Daily life

Inmates are assigned collective cells, with the exception being those held in isolation for disciplinary or security reasons. The minimum floor space per person is 9m. There are generally three to six prisoners in a cell.

Many prisoners still reside in dormitories, despite laws requiring single or double cells. All prisoners are provided with a bed and mattress. Cells are usually equipped with chairs, tables and wardrobes.

Overcrowding is a serious problem in Secondigliano, Roma Regina Coeli and Poggioreale prisons.

Cells lack natural light, with secure windows often covered by mesh. Many jails are made of concrete, resulting in very cold conditions during winter and very hot conditions during summer. Cells are not air-conditioned.

Adult detainees receive three meals per day, and minors receive four. Meals are set by the national health department, but vary from prison to prison.

The penitentiary administration is responsible for food in prisons. Less than five euros is allocated to fund the daily meals of each detainee. Selected prisoners supervise meal preparation, and see that nutritional standards are met. Complaints about food quality are very common.

Cooking is assigned either to working detainees employed by the penitentiary administration, or to external companies, which often also often employ detainees.

Some prisons offer professional culinary courses, and appoint detainees to manage food preparation. The prison of Milano Bollate has created a detainee-managed restaurant which is open to outside guests.

During Ramadan, Islamic prisoners are allowed to eat after sunset, and are given food they can prepare at night.

Prisoners can receive food from visitors or by post, and medical needs are taken into consideration. Prisoners can purchase goods, including food and beverages, from a list provided by the warden at the prison shop. These prison shops are run by external companies, with the municipality ensuring that prices are similar to those in nearby supermarkets. There are many complaints about high prices, low quality and narrow choices.

Cells usually have separate bathrooms equipped with squat toilets or WCs, and a sink. A cell fitted with a shower is considered a luxury, even though the law requires so. Most detainees use collective showers two or three times per week.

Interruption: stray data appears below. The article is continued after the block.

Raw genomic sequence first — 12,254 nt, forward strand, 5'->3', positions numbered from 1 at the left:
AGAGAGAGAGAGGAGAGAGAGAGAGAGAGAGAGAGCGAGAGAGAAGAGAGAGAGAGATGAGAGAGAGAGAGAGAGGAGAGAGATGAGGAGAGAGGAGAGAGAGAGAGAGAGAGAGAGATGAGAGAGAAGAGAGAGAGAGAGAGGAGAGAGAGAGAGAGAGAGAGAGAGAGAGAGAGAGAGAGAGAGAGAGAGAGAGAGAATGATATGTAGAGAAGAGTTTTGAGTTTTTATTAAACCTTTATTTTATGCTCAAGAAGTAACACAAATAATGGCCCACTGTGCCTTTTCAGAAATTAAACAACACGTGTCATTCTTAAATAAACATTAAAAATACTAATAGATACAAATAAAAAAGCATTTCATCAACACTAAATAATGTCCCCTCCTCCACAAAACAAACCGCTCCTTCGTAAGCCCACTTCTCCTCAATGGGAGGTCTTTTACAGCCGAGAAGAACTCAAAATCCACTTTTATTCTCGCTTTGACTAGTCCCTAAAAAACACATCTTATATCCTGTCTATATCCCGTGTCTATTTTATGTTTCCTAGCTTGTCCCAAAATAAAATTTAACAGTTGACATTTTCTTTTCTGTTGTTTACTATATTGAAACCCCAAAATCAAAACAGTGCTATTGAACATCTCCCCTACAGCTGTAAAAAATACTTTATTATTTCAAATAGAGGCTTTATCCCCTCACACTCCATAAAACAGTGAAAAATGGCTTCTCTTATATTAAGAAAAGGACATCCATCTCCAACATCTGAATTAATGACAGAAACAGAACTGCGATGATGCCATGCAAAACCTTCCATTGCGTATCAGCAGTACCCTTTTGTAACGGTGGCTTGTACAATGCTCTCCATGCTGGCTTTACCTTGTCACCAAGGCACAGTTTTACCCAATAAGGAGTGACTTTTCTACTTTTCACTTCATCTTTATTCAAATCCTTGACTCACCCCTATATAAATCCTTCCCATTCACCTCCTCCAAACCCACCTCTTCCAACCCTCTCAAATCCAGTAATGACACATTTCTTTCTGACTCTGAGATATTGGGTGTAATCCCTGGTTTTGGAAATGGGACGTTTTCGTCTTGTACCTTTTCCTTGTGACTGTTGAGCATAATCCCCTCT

A private toilet is not guaranteed in all prisons, especially not in single cells. In as many as 138 prisons, the toilets are not closed in private cells.

Washing facilities, as well as the general standards of hygiene, vary from prison to prison. A lack of hot water is a common problem, and absences of running water have been reported.

Authorities must supply women with toilet paper, cleaning, and sanitary products, but a lack of funding means supplies are usually insufficient. Volunteers often help, by purchasing what the administration cannot provide.

Bed linen is usually changed on a regular basis, weekly or at least bi-monthly. Many prisons have internal laundry services which offer work to detainees, and inmates can usually clean their own clothes.

Prisoners can receive clothes from family or volunteers where needed. Law requires clothing to be provided to prisoners who do not have it, but as with sanitary products, volunteers often step in. To avoid social hierarchies, expensive clothes are not permitted.

The cleaning of collective areas is often delegated to prisoners, and provides work opportunities.

Occasional reports of rats include a recent scandal at Secondigliano penitentiary (Naples), where some prisoners were bitten.

The national health service, via regional branches, has administered prisoner health since 2008. Prisons generally have an infirmary and basic medical staff, typically a medic and a couple of nurses, but some prisons have better equipped clinics. Prison healthcare suffers from lack of personnel, equipment and resources.

Prisoner medical records are hard to access and poorly kept. It is hoped this will improve when digital medical records are adopted, a requirement by the Palma commission.

Specialist medical appointments are conducted outside the prison, or by visiting specialists.

Prison doctors sit on disciplinary boards, which lead to conflicts of interest and confidentiality problems. Prisoners can access a medical professional of their choice if they are able to pay for it.

Ordinary detainees are entitled to be outside their cells for eight hours per day, according to a new ruling by the Palma commission. Recreational activities vary greatly from prison to prison, and can depend on a variety of factors including the goodwill of the warden or management, the attitude of local institutions, and the presence of volunteers.

Recreation is generally under-resourced and heavily reliant on volunteers. Some jails have outdoor soccer or basketball grounds. Most prisons have libraries offering cultural activities.

Work opportunities inside prisons are limited. Less than one-third of the prison population is currently working, according to recent data.